BOSTON -- Just more than a week had passed Friday since Boston blew into Arlington and blew out the Texas Rangers three times in a four-game series.
The centerpiece of the Rangers' misery was a shutout in which left-hander Andrew Miller allowed three little singles in 6 1/3 scoreless innings and the Red Sox's lineup hit four home runs.
Miller was back at it to open a three-game series at Fenway Park, and Boston welcomed Kevin Youkilis back to its baseball-best offense.
But the biggest factors were Derek Holland and Ian Kinsler, and the Rangers' 10-0 victory was the complete opposite of what had happened only eight days earlier.
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Holland allowed two singles in seven innings, and Kinsler hit a three-run homer in the second inning to spark an offensive performance that also included homers by David Murphy and Elvis Andrus.
"Everything went our way tonight," manager Ron Washington said.
The shutout was the Rangers' 17th of the season, matching the club record set in 1977. Their 12 road shutouts are the most in the majors since Atlanta had 12 in 1998 and the most in the American League since California had 12 in 1989.
The victory ensured that the Rangers' lead in the AL West would be no worse than 3 1/2 games, pending the outcome of the Angels' late game against Minnesota.
The Rangers had locked up a victory while those teams were still taking batting practice in southern California.
Miller recorded only four outs. Kinsler and Andrus opened the game with walks, and they scored on an infield hit by Michael Young and a sacrifice fly by Adrian Beltre.
Boston countered in its half of the first with a leadoff single by Jacoby Ellsbury. Holland, though, picked off the speedy MVP candidate and worked a scoreless inning.
The Rangers opened the second with back-to-back hits by Yorvit Torrealba and Murphy, and Craig Gentry moved them along with a sacrifice bunt. It wasn't needed, though.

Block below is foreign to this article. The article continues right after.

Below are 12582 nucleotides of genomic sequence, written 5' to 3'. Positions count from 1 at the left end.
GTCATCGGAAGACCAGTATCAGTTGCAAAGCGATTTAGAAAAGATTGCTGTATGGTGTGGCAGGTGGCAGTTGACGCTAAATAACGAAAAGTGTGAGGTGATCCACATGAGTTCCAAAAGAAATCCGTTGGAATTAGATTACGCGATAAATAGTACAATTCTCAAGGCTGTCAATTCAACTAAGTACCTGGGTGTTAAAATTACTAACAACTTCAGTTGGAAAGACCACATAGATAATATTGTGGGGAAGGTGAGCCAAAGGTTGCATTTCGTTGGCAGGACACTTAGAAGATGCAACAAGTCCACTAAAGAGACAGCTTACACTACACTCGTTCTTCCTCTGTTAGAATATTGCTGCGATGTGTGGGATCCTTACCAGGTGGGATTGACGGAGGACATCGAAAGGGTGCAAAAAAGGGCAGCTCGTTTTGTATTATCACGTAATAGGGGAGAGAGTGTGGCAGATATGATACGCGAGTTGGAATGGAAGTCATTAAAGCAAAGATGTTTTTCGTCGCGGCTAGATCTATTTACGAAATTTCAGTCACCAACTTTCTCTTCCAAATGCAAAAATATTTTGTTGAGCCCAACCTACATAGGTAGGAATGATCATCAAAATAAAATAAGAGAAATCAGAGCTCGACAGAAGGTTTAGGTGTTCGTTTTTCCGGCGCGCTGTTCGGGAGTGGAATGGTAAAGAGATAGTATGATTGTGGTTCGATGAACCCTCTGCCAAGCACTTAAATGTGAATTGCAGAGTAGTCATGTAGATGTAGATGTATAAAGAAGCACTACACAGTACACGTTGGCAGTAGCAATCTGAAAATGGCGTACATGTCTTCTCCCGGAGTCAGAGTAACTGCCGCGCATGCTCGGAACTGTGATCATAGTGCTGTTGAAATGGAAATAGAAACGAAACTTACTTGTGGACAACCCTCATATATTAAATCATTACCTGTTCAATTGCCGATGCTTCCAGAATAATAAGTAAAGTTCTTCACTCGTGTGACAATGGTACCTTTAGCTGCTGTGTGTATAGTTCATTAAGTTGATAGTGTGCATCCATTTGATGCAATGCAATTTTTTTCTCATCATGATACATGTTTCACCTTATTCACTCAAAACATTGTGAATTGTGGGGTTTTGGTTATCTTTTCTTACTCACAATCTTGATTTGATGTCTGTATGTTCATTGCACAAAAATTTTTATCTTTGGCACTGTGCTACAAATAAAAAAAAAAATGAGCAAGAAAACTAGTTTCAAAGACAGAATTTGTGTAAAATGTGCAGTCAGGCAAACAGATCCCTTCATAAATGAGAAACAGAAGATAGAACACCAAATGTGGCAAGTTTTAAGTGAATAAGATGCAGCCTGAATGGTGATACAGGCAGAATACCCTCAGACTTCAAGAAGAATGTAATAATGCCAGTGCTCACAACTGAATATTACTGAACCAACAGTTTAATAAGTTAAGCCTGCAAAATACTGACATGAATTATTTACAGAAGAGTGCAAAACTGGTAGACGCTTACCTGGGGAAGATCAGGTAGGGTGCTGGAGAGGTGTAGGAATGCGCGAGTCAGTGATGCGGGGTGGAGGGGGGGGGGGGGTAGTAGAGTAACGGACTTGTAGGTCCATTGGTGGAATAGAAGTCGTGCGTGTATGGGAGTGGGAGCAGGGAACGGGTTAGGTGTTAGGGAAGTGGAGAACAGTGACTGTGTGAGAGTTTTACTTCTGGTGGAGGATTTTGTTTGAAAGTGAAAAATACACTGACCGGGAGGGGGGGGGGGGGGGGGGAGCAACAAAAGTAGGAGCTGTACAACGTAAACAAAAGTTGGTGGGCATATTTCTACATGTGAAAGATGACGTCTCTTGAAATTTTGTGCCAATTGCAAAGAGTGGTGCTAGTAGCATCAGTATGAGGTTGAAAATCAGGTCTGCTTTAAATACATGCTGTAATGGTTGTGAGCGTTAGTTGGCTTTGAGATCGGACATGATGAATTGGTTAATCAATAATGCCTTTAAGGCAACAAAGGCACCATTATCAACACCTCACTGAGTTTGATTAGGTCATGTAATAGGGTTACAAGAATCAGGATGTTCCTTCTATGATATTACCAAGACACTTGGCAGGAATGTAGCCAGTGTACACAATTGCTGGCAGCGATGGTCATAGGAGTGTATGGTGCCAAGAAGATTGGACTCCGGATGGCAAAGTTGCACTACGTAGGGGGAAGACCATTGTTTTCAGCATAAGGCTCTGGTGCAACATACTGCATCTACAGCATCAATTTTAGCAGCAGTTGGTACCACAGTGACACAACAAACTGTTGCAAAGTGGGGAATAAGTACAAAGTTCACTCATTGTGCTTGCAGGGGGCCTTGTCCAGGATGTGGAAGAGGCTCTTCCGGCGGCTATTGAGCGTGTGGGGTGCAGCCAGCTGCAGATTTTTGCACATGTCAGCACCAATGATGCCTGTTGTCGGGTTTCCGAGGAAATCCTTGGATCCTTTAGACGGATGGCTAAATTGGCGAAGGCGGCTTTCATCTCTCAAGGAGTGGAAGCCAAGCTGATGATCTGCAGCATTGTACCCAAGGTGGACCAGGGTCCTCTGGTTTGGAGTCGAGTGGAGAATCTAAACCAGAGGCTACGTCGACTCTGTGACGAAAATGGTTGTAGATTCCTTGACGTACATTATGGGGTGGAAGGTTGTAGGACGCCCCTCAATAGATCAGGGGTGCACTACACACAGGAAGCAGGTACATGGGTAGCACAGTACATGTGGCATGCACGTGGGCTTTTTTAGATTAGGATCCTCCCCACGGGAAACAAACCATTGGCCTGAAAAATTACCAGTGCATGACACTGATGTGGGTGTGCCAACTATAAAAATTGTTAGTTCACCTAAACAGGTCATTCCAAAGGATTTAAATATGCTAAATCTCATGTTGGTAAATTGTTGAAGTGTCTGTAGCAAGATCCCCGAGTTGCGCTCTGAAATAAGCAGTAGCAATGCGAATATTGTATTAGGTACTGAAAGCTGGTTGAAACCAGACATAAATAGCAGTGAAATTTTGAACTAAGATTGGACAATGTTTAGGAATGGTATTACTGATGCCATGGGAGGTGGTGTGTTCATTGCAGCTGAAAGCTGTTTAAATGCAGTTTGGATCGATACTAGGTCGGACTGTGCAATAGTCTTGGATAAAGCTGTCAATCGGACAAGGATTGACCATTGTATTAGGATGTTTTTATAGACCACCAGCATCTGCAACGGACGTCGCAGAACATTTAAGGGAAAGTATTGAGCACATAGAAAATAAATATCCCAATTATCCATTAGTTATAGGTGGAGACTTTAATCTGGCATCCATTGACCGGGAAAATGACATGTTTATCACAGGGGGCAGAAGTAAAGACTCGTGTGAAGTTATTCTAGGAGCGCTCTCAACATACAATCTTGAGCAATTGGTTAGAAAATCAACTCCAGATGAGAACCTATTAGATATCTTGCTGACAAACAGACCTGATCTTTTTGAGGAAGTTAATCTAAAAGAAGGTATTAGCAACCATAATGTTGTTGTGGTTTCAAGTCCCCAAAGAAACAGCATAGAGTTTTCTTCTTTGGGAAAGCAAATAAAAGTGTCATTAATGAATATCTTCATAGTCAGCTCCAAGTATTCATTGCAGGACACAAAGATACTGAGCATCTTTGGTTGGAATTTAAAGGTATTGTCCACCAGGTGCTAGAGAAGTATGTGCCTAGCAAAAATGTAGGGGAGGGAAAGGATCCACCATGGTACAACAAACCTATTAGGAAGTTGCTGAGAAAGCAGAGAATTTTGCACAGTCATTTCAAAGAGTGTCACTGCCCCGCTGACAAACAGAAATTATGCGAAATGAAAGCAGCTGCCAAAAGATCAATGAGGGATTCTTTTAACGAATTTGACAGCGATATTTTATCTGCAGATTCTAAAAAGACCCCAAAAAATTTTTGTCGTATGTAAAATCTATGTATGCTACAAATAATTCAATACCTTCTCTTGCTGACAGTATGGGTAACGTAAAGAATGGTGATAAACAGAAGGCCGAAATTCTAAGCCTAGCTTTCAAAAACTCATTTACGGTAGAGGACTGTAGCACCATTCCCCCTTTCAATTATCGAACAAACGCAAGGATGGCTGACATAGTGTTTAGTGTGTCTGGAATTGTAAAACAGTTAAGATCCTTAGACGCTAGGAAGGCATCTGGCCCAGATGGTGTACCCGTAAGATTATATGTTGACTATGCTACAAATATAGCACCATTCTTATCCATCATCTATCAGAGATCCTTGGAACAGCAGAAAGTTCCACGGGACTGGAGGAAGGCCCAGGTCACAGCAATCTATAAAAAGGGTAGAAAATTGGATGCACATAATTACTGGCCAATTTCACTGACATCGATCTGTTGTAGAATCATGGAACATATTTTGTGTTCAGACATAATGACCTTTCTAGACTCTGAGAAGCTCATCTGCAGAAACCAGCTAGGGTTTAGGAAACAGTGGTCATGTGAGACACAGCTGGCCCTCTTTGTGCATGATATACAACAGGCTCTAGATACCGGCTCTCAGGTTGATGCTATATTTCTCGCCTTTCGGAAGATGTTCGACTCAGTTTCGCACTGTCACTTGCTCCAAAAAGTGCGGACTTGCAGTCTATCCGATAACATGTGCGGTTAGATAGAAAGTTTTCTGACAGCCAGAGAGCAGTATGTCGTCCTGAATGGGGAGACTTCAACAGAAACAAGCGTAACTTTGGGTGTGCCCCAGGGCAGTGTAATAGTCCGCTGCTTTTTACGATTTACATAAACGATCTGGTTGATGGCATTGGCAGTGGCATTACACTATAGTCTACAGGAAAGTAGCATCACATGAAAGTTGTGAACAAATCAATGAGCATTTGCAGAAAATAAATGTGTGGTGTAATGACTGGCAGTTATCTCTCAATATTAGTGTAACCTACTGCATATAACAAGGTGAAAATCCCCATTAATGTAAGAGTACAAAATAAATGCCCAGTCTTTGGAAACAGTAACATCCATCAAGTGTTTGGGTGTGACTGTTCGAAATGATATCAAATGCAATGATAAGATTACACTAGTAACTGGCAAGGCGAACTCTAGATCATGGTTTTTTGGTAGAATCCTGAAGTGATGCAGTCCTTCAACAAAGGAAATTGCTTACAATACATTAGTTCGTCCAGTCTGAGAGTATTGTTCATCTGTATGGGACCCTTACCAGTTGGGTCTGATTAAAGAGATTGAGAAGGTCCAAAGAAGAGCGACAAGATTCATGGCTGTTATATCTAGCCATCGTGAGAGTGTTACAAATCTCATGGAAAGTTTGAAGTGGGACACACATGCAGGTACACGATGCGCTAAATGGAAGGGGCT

Kinsler followed by sending an 0-1 pitch over the Green Monster and out of the ballpark for his third homer in as many at-bats dating to Thursday night.
"I was just trying to get a good pitch," said Kinsler, who has 24 homers this season. "He came with a first-pitch changeup, and it was a good pitch and I just missed it. I made the adjustment I needed to make."
Miller was given three more batters, allowing a walk, a single and a walk before Terry Francona made a very popular walk to the mound. The Rangers tagged one more run on Miller, as Mike Napoli drew a bases-loaded walk from Michael Bowden for a 6-0 lead.
That was plenty for Holland, who never allowed a runner past first base. Adrian Gonzalez had the second hit against Holland, a soft single to left in the fourth inning.
Holland (13-5) threw 98 pitches, striking out six and walking none in seven innings. He gave way to newcomers Merkin Valdez and Mike Gonzalez, who tossed a perfect inning apiece.
Ellsbury and Gonzalez were the Red Sox's only two base runners of the game. Holland, meanwhile, was backed by 13 hits, but that's nothing new for the pitcher who leads the major leagues in run support.
"That's definitely something to be thankful for," Holland said. "But, at the same time, they may be giving me that, but I've got to do my part. That's to make pitches and keep the momentum on our side."
Beltre had a two-out RBI single in the fourth, Murphy hit a solo homer in the fifth, and Andrus followed three batters later with his fourth homer of the season.
Jeff Wilson, 817-390-7760